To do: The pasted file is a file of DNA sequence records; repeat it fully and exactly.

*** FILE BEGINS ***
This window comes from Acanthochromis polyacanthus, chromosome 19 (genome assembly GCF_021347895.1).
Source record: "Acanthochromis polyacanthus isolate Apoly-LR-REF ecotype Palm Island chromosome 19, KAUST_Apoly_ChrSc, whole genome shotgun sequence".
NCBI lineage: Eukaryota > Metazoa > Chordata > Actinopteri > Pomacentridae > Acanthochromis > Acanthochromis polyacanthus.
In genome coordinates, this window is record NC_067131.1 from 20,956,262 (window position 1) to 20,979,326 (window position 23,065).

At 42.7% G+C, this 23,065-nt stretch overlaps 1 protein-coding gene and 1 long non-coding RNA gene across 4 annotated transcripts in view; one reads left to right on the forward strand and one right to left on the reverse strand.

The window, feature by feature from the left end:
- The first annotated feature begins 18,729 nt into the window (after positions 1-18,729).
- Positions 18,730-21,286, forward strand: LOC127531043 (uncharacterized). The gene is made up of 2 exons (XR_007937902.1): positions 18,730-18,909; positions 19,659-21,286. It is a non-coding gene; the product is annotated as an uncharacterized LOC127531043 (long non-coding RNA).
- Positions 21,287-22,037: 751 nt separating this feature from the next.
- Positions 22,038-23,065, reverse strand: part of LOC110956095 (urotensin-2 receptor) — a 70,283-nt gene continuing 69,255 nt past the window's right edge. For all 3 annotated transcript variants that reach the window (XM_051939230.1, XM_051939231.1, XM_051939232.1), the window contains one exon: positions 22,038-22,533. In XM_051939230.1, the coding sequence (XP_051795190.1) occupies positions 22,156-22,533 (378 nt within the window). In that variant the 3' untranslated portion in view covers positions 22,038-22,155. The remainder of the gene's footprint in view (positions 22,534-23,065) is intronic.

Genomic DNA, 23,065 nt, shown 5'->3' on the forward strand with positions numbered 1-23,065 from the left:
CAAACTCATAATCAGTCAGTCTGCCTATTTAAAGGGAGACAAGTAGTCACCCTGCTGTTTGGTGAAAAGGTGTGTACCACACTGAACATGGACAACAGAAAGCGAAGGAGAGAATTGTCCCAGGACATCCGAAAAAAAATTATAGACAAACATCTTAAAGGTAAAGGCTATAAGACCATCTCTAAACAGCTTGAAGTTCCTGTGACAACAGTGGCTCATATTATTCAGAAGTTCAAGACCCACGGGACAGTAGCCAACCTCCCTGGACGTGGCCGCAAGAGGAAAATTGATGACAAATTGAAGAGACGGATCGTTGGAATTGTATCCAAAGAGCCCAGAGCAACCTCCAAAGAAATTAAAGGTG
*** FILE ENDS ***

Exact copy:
This window comes from Acanthochromis polyacanthus, chromosome 19 (genome assembly GCF_021347895.1).
Source record: "Acanthochromis polyacanthus isolate Apoly-LR-REF ecotype Palm Island chromosome 19, KAUST_Apoly_ChrSc, whole genome shotgun sequence".
NCBI lineage: Eukaryota > Metazoa > Chordata > Actinopteri > Pomacentridae > Acanthochromis > Acanthochromis polyacanthus.
In genome coordinates, this window is record NC_067131.1 from 20,956,262 (window position 1) to 20,979,326 (window position 23,065).

At 42.7% G+C, this 23,065-nt stretch overlaps 1 protein-coding gene and 1 long non-coding RNA gene across 4 annotated transcripts in view; one reads left to right on the forward strand and one right to left on the reverse strand.

The window, feature by feature from the left end:
- The first annotated feature begins 18,729 nt into the window (after positions 1-18,729).
- Positions 18,730-21,286, forward strand: LOC127531043 (uncharacterized). The gene is made up of 2 exons (XR_007937902.1): positions 18,730-18,909; positions 19,659-21,286. It is a non-coding gene; the product is annotated as an uncharacterized LOC127531043 (long non-coding RNA).
- Positions 21,287-22,037: 751 nt separating this feature from the next.
- Positions 22,038-23,065, reverse strand: part of LOC110956095 (urotensin-2 receptor) — a 70,283-nt gene continuing 69,255 nt past the window's right edge. For all 3 annotated transcript variants that reach the window (XM_051939230.1, XM_051939231.1, XM_051939232.1), the window contains one exon: positions 22,038-22,533. In XM_051939230.1, the coding sequence (XP_051795190.1) occupies positions 22,156-22,533 (378 nt within the window). In that variant the 3' untranslated portion in view covers positions 22,038-22,155. The remainder of the gene's footprint in view (positions 22,534-23,065) is intronic.

Genomic DNA, 23,065 nt, shown 5'->3' on the forward strand with positions numbered 1-23,065 from the left:
CAAACTCATAATCAGTCAGTCTGCCTATTTAAAGGGAGACAAGTAGTCACCCTGCTGTTTGGTGAAAAGGTGTGTACCACACTGAACATGGACAACAGAAAGCGAAGGAGAGAATTGTCCCAGGACATCCGAAAAAAAATTATAGACAAACATCTTAAAGGTAAAGGCTATAAGACCATCTCTAAACAGCTTGAAGTTCCTGTGACAACAGTGGCTCATATTATTCAGAAGTTCAAGACCCACGGGACAGTAGCCAACCTCCCTGGACGTGGCCGCAAGAGGAAAATTGATGACAAATTGAAGAGACGGATCGTTGGAATTGTATCCAAAGAGCCCAGAGCAACCTCCAAAGAAATTAAAGGTG